Prodded by federal judge, FBI finally identifies Sarasota Saudis by name in court

By Dan Christensen, FloridaBulldog.org 

Six years after news broke that the FBI found ties between 9/11 hijackers and a Saudi family who’d moved abruptly out of their Sarasota home two weeks before the terrorist attacks – and didn’t tell Congress – the FBI has identified the family publicly.

The disclosure is in a partially declassified Memorandum for the Record that recounts a briefing about the family given by the FBI to the 9/11 Review Commission on April 30, 2014. “Briefing Title: Al-Hiijjii Family,” the document says.

The FBI reluctantly disclosed the family’s last name – which is correctly spelled al-Hijji – in the wake of a Miami federal judge’s Feb. 27 order that it had failed to show that disclosure would invade the al-Hijjis’ privacy. The original version of the memo, released in November, blanked out the al-Hijji name, claiming privacy exemptions to the Freedom of Information Act (FOIA).

Abdulaziz al-Hijji and his wife, Anoud, came to the FBI’s attention within hours of 9/11 when neighbors contacted them to say the couple abruptly had moved out of their upscale home in the Prestancia development, leaving behind their cars and numerous personal belongings. Anoud’s father, Esam Ghazzawi, an advisor to a Saudi prince, owned the home.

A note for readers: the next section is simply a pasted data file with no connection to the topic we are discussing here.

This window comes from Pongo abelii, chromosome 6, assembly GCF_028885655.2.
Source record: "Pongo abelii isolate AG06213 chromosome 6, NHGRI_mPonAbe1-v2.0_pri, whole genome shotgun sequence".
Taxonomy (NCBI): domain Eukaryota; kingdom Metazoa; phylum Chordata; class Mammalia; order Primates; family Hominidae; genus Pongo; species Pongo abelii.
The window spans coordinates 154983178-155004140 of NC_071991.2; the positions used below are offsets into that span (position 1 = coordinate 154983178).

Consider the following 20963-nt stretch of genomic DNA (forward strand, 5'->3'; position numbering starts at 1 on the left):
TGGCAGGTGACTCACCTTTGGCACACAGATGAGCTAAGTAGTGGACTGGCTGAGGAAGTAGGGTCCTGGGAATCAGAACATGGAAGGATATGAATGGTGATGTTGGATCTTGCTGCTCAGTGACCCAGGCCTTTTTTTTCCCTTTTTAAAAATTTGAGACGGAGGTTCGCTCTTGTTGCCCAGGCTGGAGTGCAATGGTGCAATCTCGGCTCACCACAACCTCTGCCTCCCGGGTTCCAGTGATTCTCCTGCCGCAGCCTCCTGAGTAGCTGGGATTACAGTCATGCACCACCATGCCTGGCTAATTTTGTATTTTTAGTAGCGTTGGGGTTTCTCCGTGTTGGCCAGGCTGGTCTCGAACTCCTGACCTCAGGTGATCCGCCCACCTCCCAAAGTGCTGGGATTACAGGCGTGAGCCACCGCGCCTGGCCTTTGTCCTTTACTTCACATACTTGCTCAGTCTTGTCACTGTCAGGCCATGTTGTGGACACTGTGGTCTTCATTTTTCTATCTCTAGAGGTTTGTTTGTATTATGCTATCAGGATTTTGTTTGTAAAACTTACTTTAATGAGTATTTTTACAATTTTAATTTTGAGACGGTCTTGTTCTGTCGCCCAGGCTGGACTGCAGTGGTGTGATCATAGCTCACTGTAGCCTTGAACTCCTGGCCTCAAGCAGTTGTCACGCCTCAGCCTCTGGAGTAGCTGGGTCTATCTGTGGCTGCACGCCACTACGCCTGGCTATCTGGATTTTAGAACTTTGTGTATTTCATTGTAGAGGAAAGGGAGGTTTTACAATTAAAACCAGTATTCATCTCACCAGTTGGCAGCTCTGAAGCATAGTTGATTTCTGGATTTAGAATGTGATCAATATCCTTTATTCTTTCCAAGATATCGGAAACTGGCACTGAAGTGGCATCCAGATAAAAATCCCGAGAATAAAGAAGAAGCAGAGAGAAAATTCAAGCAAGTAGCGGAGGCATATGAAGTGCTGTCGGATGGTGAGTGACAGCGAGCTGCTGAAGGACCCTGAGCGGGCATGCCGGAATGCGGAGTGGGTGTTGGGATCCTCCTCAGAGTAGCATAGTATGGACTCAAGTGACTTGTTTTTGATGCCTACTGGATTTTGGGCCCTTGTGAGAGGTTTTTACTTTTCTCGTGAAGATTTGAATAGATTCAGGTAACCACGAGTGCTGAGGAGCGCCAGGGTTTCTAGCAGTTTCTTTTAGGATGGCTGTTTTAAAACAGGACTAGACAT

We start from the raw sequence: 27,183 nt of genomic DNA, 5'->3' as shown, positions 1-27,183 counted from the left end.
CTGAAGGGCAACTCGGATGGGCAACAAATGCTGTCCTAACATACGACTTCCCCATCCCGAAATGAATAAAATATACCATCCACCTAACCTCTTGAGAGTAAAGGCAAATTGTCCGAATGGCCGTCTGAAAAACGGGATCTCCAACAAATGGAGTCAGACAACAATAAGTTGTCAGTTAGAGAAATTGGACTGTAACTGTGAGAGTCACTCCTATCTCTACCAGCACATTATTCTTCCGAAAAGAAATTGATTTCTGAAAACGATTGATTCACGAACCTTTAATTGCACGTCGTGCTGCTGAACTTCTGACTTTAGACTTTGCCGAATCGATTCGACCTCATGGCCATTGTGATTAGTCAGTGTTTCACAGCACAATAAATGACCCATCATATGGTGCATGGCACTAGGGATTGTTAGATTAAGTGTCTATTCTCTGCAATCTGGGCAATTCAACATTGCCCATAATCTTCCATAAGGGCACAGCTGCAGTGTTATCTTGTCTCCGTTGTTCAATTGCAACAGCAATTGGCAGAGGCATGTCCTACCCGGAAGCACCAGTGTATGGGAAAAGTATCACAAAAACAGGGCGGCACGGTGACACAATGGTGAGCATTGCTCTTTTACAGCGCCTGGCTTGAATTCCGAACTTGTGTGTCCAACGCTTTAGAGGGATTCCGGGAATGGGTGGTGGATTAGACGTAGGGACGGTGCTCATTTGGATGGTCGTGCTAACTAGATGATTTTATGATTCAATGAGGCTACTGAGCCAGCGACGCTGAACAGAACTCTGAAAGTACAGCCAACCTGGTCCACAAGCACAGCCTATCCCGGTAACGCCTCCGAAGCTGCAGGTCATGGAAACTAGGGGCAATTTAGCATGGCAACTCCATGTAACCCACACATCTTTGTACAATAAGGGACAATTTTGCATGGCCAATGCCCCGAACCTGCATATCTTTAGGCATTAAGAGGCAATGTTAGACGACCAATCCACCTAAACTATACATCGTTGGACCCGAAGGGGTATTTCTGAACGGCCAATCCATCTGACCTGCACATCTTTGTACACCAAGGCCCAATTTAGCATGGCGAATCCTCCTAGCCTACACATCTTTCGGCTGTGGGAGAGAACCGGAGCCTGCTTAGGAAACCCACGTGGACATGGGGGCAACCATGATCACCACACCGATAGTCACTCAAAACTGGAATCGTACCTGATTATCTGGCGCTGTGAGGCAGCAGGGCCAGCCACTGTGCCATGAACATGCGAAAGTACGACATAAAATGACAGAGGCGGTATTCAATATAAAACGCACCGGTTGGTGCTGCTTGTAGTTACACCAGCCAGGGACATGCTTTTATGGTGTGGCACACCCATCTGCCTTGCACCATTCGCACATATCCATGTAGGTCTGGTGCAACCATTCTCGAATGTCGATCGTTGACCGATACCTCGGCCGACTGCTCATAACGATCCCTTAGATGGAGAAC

Among other things, agents later determined that vehicles driven by 9/11 hijack pilots Mohamed Atta and Ziad Jarrah – who trained at nearby Venice Municipal Airport – had visited the al-Hijji home at 4224 Escondito Circle.

The FBI kept its investigation secret for a decade, not informing Congress or the 9/11 Commission, according to former Florida Sen. Bob Graham, who co-chaired Congress’ Joint Inquiry into the attacks.

Florida Bulldog, working with Irish author Anthony Summers, first reported about the investigation in September 2011. The FBI later confirmed the existence of the probe, but said it found no connection to the 9/11 plot.

The FBI’s disclosure of the al-Hijji name is a small but noteworthy milestone in FOIA litigation brought by Florida Bulldog last June that seeks the release of records of the secretive 9/11 Review Commission. The commission, paid and controlled by the FBI, spent a year conducting an “external” review of the FBI’s post-9/11 performance and evaluating new evidence. It issued a 127-page report in March 2015.

Was al-Hijji a snitch?

The unwillingness of the FBI to publicly identify al-Hijji for so long, even though his name was widely reported, raises questions about why.

“It makes you wonder if they’re going through all this because there’s an arrangement with al-Hijji and Ghazzawi,” said Florida Bulldog’s Miami attorney Thomas Julin. “It smacks of a confidential source agreement.”

Abdulaziz al-Hijji, right, in Sarasota prior to 9/11 and leaving his London office in 2012 Photo in London by Warren Allot for The Telegraph